Legendary Polaroid Collection from Ansel Adams to Andy Warhol on Display in Vienna

19 June 2011

VIENNA - Vienna-based photo museum WestLicht is celebrating its 10th anniversary with a show on instant photography and for the opening weekend the entrance is free of charge.

On its 10th anniversary WestLicht is celebrating the never-ending fascination of instant photography. The Viennese photo museum showing a representative cross section of Polaroid inventor Edwin Herbert Land’s legendary collection. From the 1960’s Land began to provide artists with Polaroid material for them to experiment. More than 350 works by around 150 of the international artists and photographers represented in the collection are on display until the 21 August.

Collages, trendy arrangements and the famous white Polaroid frameThe names one can find among the Polaroid artists range from landscape master photographer Ansel Adams to doyens of Pop Art such as Andy Warhol. Varying artistic concepts, collages and opulent arrangements cover genres from fashion to architecture, and represent an animated narration of the Zeitgeist of the intervening decades. The images were made with a wide range of Polaroid cameras, materials and films and they are a vivid documentation of the development of this ground-breaking invention. For the two pieces shown in the exhibition Andy Warhol chose the Integral film with its famous thin white frame. Together with the easy-to-handle camera, this was the film that triggered the instant photography hype for the general public.

Historic collection in large format
One of the highlights of the exhibition are the large format works shot on 20x24 inch film (50x60cm). These pieces are by artists such as William Wegman, whose painted portraits of his two dogs, Man Ray and Fay Ray, are known the world over. A special camera had to be constructed to take them. It is 1.50 meters in height, weighs 106kg and is currently still in use. Instructed by former Polaroid chief operator Jan Hnizdo, well-known Austrian artists will have the chance to work with this camera.

The exhibition was made possible by the spectacular purchase of the collection by WestLicht in March 2011. It had been put on the market by the liquidators dealing with the assets of the insolvent Polaroid company. For almost two years the future of the unique Polaroid collection was uncertain. The spectacular acquisition at the last moment secures the continued existence of this historic collection and opens it to a broad public for the first time. The collection encompasses around 4400 pieces by 800 artists.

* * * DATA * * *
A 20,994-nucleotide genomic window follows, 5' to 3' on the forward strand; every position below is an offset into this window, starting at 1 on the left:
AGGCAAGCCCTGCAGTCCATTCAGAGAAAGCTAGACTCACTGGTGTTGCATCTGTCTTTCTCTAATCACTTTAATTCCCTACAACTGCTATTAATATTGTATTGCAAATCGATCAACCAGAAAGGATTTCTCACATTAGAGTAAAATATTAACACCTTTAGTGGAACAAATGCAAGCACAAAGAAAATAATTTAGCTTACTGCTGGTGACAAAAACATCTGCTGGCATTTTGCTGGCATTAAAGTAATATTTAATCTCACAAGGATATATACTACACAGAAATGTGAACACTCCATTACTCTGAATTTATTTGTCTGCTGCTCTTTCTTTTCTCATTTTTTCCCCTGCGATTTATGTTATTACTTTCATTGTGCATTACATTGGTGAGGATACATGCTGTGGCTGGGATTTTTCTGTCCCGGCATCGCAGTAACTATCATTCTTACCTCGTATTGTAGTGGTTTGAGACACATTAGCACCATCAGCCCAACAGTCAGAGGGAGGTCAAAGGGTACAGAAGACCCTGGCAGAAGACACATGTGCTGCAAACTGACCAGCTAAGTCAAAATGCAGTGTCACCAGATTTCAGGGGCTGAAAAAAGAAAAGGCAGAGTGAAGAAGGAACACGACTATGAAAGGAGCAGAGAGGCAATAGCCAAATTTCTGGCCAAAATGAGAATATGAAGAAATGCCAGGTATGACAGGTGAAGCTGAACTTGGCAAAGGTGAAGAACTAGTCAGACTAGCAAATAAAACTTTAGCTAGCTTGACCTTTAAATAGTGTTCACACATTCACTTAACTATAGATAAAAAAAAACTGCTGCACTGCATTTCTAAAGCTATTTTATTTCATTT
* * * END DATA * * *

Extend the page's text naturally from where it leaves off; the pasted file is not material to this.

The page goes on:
Analogue instant photography by contemporary artists
As a bridge with the present, and in line with the original Polaroid philosophy, close collaboration with partner-company Impossible and CMO Florian Kaps enables contemporary instant-photography to be supported, cultivated and further encouraged.

The company has bought the last intact Polaroid film factory in Enschede (Netherlands) and is now working on developing new film material for traditional Polaroid cameras. As in previous years artists are now being given the chance to work and experiment with the new film material and to create new instant-image art.

Some of the first pieces of this new collection—by artists like Nobuyoshi Araki or Stefanie Schneider—create exciting contrasts with the historic collection. David Levinthal represents a special link. He had been commissioned to make pieces for the historic collection (the Space Series) and is now featured with his Vietnam Series which was produced using the new Impossible material.

Catalogue and shop
The book "From Polaroid to Impossible / Masterpieces of Instant Photography - The WestLicht Collection" has been published by Hatje Cantz for the exhibition. It was edited by Achim Heine, Rebekka Reuter, Ulrike Willingmann, German/English, 192 pages, approx. 200 colour images, bound with protective cover, € 39,80.

For the duration of the exhibition Impossible opened a pop-up shop next to the photo museum, where aficionados will be able to buy Polaroid cameras, Impossible films, accessories and books. Workshops will make this a creative space.


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